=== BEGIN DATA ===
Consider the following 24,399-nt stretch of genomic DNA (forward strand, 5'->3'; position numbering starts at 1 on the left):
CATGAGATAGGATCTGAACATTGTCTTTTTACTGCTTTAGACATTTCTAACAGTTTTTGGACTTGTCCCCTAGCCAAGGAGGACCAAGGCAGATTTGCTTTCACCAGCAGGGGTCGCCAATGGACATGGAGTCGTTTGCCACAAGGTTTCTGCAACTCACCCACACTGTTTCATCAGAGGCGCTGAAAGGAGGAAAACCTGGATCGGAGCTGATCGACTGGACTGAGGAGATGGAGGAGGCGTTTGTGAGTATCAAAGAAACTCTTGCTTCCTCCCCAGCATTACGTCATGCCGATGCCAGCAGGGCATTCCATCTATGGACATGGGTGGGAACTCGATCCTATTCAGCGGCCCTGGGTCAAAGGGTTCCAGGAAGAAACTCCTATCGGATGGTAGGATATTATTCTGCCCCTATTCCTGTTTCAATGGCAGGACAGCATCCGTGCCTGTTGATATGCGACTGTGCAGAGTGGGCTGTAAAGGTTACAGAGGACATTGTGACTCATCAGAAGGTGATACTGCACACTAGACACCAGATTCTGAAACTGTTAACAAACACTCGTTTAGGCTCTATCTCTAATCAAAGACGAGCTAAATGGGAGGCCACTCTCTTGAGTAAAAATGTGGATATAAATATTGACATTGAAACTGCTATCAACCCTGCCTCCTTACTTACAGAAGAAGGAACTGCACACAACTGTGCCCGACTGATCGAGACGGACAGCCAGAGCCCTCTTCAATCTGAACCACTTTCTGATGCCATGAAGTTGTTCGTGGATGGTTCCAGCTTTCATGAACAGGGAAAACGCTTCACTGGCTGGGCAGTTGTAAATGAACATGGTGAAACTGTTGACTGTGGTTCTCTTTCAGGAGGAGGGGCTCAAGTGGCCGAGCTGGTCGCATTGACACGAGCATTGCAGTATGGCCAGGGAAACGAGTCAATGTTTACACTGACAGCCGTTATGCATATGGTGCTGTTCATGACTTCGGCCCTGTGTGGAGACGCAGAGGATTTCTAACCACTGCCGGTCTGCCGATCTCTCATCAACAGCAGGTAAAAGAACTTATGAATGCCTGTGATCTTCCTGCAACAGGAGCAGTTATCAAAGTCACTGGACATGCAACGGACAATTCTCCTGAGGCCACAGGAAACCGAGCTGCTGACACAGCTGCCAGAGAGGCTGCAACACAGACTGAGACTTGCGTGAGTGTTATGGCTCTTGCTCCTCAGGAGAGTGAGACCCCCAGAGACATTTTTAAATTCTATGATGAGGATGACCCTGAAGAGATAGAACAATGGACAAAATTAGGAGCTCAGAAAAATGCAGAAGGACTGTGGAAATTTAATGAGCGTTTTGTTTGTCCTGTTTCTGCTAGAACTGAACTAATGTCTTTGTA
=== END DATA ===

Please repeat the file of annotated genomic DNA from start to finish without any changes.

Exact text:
Consider the following 24,399-nt stretch of genomic DNA (forward strand, 5'->3'; position numbering starts at 1 on the left):
CATGAGATAGGATCTGAACATTGTCTTTTTACTGCTTTAGACATTTCTAACAGTTTTTGGACTTGTCCCCTAGCCAAGGAGGACCAAGGCAGATTTGCTTTCACCAGCAGGGGTCGCCAATGGACATGGAGTCGTTTGCCACAAGGTTTCTGCAACTCACCCACACTGTTTCATCAGAGGCGCTGAAAGGAGGAAAACCTGGATCGGAGCTGATCGACTGGACTGAGGAGATGGAGGAGGCGTTTGTGAGTATCAAAGAAACTCTTGCTTCCTCCCCAGCATTACGTCATGCCGATGCCAGCAGGGCATTCCATCTATGGACATGGGTGGGAACTCGATCCTATTCAGCGGCCCTGGGTCAAAGGGTTCCAGGAAGAAACTCCTATCGGATGGTAGGATATTATTCTGCCCCTATTCCTGTTTCAATGGCAGGACAGCATCCGTGCCTGTTGATATGCGACTGTGCAGAGTGGGCTGTAAAGGTTACAGAGGACATTGTGACTCATCAGAAGGTGATACTGCACACTAGACACCAGATTCTGAAACTGTTAACAAACACTCGTTTAGGCTCTATCTCTAATCAAAGACGAGCTAAATGGGAGGCCACTCTCTTGAGTAAAAATGTGGATATAAATATTGACATTGAAACTGCTATCAACCCTGCCTCCTTACTTACAGAAGAAGGAACTGCACACAACTGTGCCCGACTGATCGAGACGGACAGCCAGAGCCCTCTTCAATCTGAACCACTTTCTGATGCCATGAAGTTGTTCGTGGATGGTTCCAGCTTTCATGAACAGGGAAAACGCTTCACTGGCTGGGCAGTTGTAAATGAACATGGTGAAACTGTTGACTGTGGTTCTCTTTCAGGAGGAGGGGCTCAAGTGGCCGAGCTGGTCGCATTGACACGAGCATTGCAGTATGGCCAGGGAAACGAGTCAATGTTTACACTGACAGCCGTTATGCATATGGTGCTGTTCATGACTTCGGCCCTGTGTGGAGACGCAGAGGATTTCTAACCACTGCCGGTCTGCCGATCTCTCATCAACAGCAGGTAAAAGAACTTATGAATGCCTGTGATCTTCCTGCAACAGGAGCAGTTATCAAAGTCACTGGACATGCAACGGACAATTCTCCTGAGGCCACAGGAAACCGAGCTGCTGACACAGCTGCCAGAGAGGCTGCAACACAGACTGAGACTTGCGTGAGTGTTATGGCTCTTGCTCCTCAGGAGAGTGAGACCCCCAGAGACATTTTTAAATTCTATGATGAGGATGACCCTGAAGAGATAGAACAATGGACAAAATTAGGAGCTCAGAAAAATGCAGAAGGACTGTGGAAATTTAATGAGCGTTTTGTTTGTCCTGTTTCTGCTAGAACTGAACTAATGTCTTTGTA